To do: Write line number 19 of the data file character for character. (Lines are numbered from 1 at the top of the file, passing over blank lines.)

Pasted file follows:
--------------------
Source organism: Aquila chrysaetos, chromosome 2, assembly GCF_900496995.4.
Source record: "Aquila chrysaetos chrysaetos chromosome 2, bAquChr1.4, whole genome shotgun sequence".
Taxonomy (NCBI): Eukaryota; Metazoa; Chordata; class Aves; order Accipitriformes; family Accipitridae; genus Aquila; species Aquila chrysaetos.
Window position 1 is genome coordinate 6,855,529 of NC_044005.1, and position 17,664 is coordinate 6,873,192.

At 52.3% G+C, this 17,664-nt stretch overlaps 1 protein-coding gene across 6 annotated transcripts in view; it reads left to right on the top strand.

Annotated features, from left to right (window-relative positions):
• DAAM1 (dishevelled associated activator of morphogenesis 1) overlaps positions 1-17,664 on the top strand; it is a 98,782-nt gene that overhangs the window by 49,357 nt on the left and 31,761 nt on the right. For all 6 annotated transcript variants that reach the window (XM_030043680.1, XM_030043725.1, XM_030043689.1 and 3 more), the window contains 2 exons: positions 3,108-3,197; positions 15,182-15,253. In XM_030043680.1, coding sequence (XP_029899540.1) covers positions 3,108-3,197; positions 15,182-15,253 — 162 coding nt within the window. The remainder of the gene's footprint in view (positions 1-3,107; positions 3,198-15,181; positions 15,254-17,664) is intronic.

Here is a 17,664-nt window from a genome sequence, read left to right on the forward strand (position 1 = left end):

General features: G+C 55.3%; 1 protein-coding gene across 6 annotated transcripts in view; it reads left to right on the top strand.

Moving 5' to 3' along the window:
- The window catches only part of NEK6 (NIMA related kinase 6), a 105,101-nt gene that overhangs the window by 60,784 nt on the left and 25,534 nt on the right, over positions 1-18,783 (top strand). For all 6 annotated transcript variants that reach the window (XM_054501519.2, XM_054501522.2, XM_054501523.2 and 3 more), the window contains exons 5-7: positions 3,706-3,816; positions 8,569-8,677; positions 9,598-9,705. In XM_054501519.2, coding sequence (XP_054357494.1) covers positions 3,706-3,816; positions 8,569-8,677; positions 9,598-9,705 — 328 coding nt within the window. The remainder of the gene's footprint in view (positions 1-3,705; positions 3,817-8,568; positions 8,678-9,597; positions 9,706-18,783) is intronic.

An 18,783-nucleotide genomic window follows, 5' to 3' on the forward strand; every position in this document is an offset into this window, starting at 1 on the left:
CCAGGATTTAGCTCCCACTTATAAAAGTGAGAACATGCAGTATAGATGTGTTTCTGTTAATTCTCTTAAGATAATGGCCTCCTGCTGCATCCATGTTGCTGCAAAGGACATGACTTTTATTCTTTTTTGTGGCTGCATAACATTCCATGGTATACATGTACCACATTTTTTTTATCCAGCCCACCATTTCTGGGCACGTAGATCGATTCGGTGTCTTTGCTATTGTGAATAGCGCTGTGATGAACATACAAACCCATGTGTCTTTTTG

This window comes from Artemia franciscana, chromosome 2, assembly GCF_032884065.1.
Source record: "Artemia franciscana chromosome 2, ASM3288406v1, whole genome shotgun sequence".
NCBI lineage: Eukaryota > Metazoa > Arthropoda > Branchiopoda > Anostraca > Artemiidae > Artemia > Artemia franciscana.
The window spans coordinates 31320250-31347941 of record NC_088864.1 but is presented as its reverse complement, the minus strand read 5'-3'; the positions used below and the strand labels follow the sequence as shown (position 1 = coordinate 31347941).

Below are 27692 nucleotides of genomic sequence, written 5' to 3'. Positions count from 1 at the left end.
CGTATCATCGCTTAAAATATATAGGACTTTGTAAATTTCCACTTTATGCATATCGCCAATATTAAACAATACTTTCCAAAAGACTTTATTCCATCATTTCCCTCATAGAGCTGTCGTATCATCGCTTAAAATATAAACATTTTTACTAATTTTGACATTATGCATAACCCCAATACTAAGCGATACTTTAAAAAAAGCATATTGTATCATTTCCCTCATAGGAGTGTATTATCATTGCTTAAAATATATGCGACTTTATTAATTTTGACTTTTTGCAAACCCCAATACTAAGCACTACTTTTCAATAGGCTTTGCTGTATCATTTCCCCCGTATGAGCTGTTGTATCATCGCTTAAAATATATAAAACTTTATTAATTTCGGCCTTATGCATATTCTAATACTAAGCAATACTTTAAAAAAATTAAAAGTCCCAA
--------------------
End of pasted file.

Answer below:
CGTATCATCGCTTAAAATATATAGGACTTTGTAAATTTCCACTTTATGCATATCGCCAATATTAAACAATACTTTCCAAAAGACTTTATTCCATCATTTCCCTCATAGAGCTGTCGTATCATCGCTTAAAATATAAACATTTTTACTAATTTTGACATTATGCATAACCCCAATACTAAGCGATACTTTAAAAAAAGCATATTGTATCATTTCCCTCATAGGAGTGTATTATCATTGCTTAAAATATATGCGACTTTATTAATTTTGACTTTTTGCAAACCCCAATACTAAGCACTACTTTTCAATAGGCTTTGCTGTATCATTTCCCCCGTATGAGCTGTTGTATCATCGCTTAAAATATATAAAACTTTATTAATTTCGGCCTTATGCATATTCTAATACTAAGCAATACTTTAAAAAAATTAAAAGTCCCAA